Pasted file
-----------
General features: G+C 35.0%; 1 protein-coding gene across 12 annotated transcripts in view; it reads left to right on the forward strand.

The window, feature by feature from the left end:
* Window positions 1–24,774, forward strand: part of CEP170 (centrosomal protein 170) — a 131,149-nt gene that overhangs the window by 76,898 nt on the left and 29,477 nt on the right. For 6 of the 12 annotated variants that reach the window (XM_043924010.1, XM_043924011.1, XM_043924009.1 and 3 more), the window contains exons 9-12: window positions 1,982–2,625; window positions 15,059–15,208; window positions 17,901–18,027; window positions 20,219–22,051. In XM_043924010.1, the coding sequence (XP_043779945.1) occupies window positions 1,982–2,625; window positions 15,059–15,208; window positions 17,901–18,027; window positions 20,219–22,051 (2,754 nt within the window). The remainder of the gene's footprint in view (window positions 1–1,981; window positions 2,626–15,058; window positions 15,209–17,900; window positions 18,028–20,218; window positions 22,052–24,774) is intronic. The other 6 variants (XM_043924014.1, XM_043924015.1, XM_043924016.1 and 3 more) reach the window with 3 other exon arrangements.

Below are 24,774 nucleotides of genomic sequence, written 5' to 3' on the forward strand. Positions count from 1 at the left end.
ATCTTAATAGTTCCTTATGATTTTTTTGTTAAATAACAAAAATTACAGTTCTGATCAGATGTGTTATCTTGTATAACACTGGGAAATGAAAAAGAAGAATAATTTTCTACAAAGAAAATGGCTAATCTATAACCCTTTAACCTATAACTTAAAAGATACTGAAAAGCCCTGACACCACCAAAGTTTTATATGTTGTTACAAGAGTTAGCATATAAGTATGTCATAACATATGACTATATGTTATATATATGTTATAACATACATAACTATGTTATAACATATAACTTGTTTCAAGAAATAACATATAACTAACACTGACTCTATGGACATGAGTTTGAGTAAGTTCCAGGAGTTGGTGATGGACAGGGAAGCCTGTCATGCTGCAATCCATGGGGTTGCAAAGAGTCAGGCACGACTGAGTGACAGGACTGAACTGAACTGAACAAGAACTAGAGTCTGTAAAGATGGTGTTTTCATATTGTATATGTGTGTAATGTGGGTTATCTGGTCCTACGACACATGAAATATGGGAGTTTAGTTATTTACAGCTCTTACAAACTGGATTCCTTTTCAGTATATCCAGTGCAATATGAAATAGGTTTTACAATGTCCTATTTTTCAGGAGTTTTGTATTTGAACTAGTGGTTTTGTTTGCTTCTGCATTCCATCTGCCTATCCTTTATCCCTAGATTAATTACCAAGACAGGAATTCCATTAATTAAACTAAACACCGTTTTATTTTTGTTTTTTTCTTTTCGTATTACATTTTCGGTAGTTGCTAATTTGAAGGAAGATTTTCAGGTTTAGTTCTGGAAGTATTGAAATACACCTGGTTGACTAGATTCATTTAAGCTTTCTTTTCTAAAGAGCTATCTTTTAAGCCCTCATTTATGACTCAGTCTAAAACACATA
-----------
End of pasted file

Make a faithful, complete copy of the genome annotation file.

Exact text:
General features: G+C 35.0%; 1 protein-coding gene across 12 annotated transcripts in view; it reads left to right on the forward strand.

The window, feature by feature from the left end:
* Window positions 1–24,774, forward strand: part of CEP170 (centrosomal protein 170) — a 131,149-nt gene that overhangs the window by 76,898 nt on the left and 29,477 nt on the right. For 6 of the 12 annotated variants that reach the window (XM_043924010.1, XM_043924011.1, XM_043924009.1 and 3 more), the window contains exons 9-12: window positions 1,982–2,625; window positions 15,059–15,208; window positions 17,901–18,027; window positions 20,219–22,051. In XM_043924010.1, the coding sequence (XP_043779945.1) occupies window positions 1,982–2,625; window positions 15,059–15,208; window positions 17,901–18,027; window positions 20,219–22,051 (2,754 nt within the window). The remainder of the gene's footprint in view (window positions 1–1,981; window positions 2,626–15,058; window positions 15,209–17,900; window positions 18,028–20,218; window positions 22,052–24,774) is intronic. The other 6 variants (XM_043924014.1, XM_043924015.1, XM_043924016.1 and 3 more) reach the window with 3 other exon arrangements.

Below are 24,774 nucleotides of genomic sequence, written 5' to 3' on the forward strand. Positions count from 1 at the left end.
ATCTTAATAGTTCCTTATGATTTTTTTGTTAAATAACAAAAATTACAGTTCTGATCAGATGTGTTATCTTGTATAACACTGGGAAATGAAAAAGAAGAATAATTTTCTACAAAGAAAATGGCTAATCTATAACCCTTTAACCTATAACTTAAAAGATACTGAAAAGCCCTGACACCACCAAAGTTTTATATGTTGTTACAAGAGTTAGCATATAAGTATGTCATAACATATGACTATATGTTATATATATGTTATAACATACATAACTATGTTATAACATATAACTTGTTTCAAGAAATAACATATAACTAACACTGACTCTATGGACATGAGTTTGAGTAAGTTCCAGGAGTTGGTGATGGACAGGGAAGCCTGTCATGCTGCAATCCATGGGGTTGCAAAGAGTCAGGCACGACTGAGTGACAGGACTGAACTGAACTGAACAAGAACTAGAGTCTGTAAAGATGGTGTTTTCATATTGTATATGTGTGTAATGTGGGTTATCTGGTCCTACGACACATGAAATATGGGAGTTTAGTTATTTACAGCTCTTACAAACTGGATTCCTTTTCAGTATATCCAGTGCAATATGAAATAGGTTTTACAATGTCCTATTTTTCAGGAGTTTTGTATTTGAACTAGTGGTTTTGTTTGCTTCTGCATTCCATCTGCCTATCCTTTATCCCTAGATTAATTACCAAGACAGGAATTCCATTAATTAAACTAAACACCGTTTTATTTTTGTTTTTTTCTTTTCGTATTACATTTTCGGTAGTTGCTAATTTGAAGGAAGATTTTCAGGTTTAGTTCTGGAAGTATTGAAATACACCTGGTTGACTAGATTCATTTAAGCTTTCTTTTCTAAAGAGCTATCTTTTAAGCCCTCATTTATGACTCAGTCTAAAACACATA